Reports suggested that the National Security Agency (NSA) may have been exploiting the Heartbleed Bug in order to grab personal information of millions of Americans. Now, reports are surfacing that Google may have known about the online bug before it was made public, putting into question the Mountain View-based search company's intentions into question.
In a series of reports, including one from Fairfax Media, Google has been accused of learning about the bug, but failing to report it to Open Source and company rivals, which many tech experts believe to be evidence that Google was exploiting the OpenSSL bug for its own purposes.
"Bodo Moeller and Adam Langley of Google commit a patch for the flaw (This is according to the timestamp on the patch file Google created and later sent to OpenSSL, which OpenSSL forwarded to Red Hat and others). The patch is then progressively applied to Google services/servers across the globe," writes Fairfax Media in a timeline of the Heartbleed Bug debacle.
It is evidence that before the bug was made public, Google had learned about it and had already begun securing its networks days before other companies were made aware of the issue.
It was not until April 1 when the bug became widespread media and public knowledge.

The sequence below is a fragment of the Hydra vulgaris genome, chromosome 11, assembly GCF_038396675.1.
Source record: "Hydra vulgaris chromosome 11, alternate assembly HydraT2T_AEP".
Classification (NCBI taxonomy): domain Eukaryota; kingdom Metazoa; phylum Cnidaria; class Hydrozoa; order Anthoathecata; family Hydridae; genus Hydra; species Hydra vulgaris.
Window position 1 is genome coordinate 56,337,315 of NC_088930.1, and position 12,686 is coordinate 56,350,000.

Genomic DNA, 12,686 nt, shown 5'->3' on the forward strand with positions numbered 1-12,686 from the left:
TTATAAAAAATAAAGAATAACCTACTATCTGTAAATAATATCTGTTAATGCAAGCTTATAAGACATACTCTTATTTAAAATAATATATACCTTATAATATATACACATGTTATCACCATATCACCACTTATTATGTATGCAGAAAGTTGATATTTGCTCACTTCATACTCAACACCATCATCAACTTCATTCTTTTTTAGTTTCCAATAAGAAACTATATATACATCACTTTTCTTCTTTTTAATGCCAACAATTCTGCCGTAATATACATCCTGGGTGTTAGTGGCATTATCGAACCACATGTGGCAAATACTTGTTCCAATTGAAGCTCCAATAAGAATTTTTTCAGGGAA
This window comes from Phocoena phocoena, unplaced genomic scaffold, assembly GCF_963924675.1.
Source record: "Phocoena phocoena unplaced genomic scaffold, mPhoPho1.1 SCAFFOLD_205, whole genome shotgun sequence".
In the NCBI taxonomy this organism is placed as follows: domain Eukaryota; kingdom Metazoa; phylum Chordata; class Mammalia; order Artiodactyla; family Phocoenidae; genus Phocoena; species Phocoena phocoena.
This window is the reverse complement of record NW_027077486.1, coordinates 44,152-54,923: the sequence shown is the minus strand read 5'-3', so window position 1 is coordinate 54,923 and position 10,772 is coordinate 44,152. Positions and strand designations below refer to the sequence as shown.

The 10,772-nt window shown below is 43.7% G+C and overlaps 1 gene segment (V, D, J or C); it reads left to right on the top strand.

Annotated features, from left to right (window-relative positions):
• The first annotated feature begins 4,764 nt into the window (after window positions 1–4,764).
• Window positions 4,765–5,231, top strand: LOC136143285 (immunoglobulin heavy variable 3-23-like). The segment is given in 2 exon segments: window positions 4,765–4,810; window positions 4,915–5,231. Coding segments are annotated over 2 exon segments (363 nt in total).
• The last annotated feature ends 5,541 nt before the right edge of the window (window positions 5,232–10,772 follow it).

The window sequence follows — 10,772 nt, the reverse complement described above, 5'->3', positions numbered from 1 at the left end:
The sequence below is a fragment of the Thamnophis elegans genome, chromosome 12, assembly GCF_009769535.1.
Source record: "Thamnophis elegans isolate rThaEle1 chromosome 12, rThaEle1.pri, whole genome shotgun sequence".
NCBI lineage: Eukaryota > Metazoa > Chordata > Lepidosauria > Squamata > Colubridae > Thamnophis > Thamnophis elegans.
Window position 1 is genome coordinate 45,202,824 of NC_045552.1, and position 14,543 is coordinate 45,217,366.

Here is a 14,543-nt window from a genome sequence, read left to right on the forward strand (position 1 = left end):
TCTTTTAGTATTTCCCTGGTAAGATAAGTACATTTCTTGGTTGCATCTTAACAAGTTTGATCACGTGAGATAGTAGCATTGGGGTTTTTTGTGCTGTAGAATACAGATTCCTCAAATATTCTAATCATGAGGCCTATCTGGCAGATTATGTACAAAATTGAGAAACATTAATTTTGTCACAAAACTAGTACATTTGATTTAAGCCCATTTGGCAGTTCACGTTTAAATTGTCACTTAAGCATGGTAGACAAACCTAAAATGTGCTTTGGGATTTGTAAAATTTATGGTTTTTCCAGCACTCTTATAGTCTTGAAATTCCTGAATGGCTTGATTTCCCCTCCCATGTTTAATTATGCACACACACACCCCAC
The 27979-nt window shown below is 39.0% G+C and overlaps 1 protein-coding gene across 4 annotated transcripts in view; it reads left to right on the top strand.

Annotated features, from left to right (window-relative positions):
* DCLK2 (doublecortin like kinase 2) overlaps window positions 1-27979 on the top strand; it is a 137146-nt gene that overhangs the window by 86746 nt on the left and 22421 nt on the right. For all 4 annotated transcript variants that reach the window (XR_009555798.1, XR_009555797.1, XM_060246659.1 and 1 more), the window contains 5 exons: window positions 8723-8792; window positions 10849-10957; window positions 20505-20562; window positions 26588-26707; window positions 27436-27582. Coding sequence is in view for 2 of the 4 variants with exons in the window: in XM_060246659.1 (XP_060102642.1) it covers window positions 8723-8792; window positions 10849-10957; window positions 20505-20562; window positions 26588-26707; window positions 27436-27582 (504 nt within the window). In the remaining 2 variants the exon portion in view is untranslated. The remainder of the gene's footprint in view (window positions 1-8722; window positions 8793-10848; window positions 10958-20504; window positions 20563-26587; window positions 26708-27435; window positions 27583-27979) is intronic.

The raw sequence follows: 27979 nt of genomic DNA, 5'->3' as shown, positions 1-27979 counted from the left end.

"Google Security notifies 'OpenSSL team members' about the flaw it has found in OpenSSL, which later becomes known as 'Heartbleed', Mark Cox at OpenSSL says on social network Google Plus, Fairfax reports.
Google has not spoken publicly about the accusations, and its press office did not respond to queries on the topic.
But the company has been proactive in its attempts to parlay any scrutiny by reassuring its users that they are not compromised and that Google has patched all its programs to be secure and void of the Heartbleed Bug.
"Key Google services including Gmail, YouTube, Wallet, Play, Apps, App Engine, AdWords, DoubleClick, Maps, Maps Engine and Earth" have all been updated and the Heartbleed bug is no longer an issue for users, says Google Product Manager Matthew O'Connor in a blog post.
The Heartbleed bug has become a major contentious issue for the public, with fears that massive amounts of personal data, including financial information, could have become compromised over the past two years as a result of the bug.
"We will continue working closely with the security research and open source communities, as doing so is one of the best ways to know how to keep our users safe," O'Connor wrote in the post.